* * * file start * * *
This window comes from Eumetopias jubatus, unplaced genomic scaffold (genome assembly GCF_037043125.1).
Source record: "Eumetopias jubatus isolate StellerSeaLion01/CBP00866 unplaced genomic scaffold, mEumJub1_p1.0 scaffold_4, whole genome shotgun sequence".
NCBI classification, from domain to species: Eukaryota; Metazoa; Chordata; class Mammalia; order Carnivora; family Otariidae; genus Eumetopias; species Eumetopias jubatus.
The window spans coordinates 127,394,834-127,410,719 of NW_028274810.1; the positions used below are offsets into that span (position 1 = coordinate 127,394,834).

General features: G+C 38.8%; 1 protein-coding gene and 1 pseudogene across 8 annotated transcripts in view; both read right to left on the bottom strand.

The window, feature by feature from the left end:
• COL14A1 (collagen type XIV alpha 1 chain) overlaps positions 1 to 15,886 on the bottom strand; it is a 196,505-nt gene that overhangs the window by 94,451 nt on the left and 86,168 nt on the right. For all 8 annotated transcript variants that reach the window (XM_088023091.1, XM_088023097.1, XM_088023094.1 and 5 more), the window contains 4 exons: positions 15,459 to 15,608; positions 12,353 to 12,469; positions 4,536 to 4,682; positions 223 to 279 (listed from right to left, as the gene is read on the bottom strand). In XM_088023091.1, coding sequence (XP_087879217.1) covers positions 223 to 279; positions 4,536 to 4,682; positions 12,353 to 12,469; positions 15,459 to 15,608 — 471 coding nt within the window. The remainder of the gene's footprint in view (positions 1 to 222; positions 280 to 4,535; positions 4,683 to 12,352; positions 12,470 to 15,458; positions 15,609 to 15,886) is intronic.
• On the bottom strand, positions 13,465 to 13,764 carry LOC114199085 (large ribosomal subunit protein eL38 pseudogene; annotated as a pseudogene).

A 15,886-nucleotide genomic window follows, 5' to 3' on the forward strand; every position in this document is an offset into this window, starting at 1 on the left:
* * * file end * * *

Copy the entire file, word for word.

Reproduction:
This window comes from Eumetopias jubatus, unplaced genomic scaffold (genome assembly GCF_037043125.1).
Source record: "Eumetopias jubatus isolate StellerSeaLion01/CBP00866 unplaced genomic scaffold, mEumJub1_p1.0 scaffold_4, whole genome shotgun sequence".
NCBI classification, from domain to species: Eukaryota; Metazoa; Chordata; class Mammalia; order Carnivora; family Otariidae; genus Eumetopias; species Eumetopias jubatus.
The window spans coordinates 127,394,834-127,410,719 of NW_028274810.1; the positions used below are offsets into that span (position 1 = coordinate 127,394,834).

General features: G+C 38.8%; 1 protein-coding gene and 1 pseudogene across 8 annotated transcripts in view; both read right to left on the bottom strand.

The window, feature by feature from the left end:
• COL14A1 (collagen type XIV alpha 1 chain) overlaps positions 1 to 15,886 on the bottom strand; it is a 196,505-nt gene that overhangs the window by 94,451 nt on the left and 86,168 nt on the right. For all 8 annotated transcript variants that reach the window (XM_088023091.1, XM_088023097.1, XM_088023094.1 and 5 more), the window contains 4 exons: positions 15,459 to 15,608; positions 12,353 to 12,469; positions 4,536 to 4,682; positions 223 to 279 (listed from right to left, as the gene is read on the bottom strand). In XM_088023091.1, coding sequence (XP_087879217.1) covers positions 223 to 279; positions 4,536 to 4,682; positions 12,353 to 12,469; positions 15,459 to 15,608 — 471 coding nt within the window. The remainder of the gene's footprint in view (positions 1 to 222; positions 280 to 4,535; positions 4,683 to 12,352; positions 12,470 to 15,458; positions 15,609 to 15,886) is intronic.
• On the bottom strand, positions 13,465 to 13,764 carry LOC114199085 (large ribosomal subunit protein eL38 pseudogene; annotated as a pseudogene).

A 15,886-nucleotide genomic window follows, 5' to 3' on the forward strand; every position in this document is an offset into this window, starting at 1 on the left: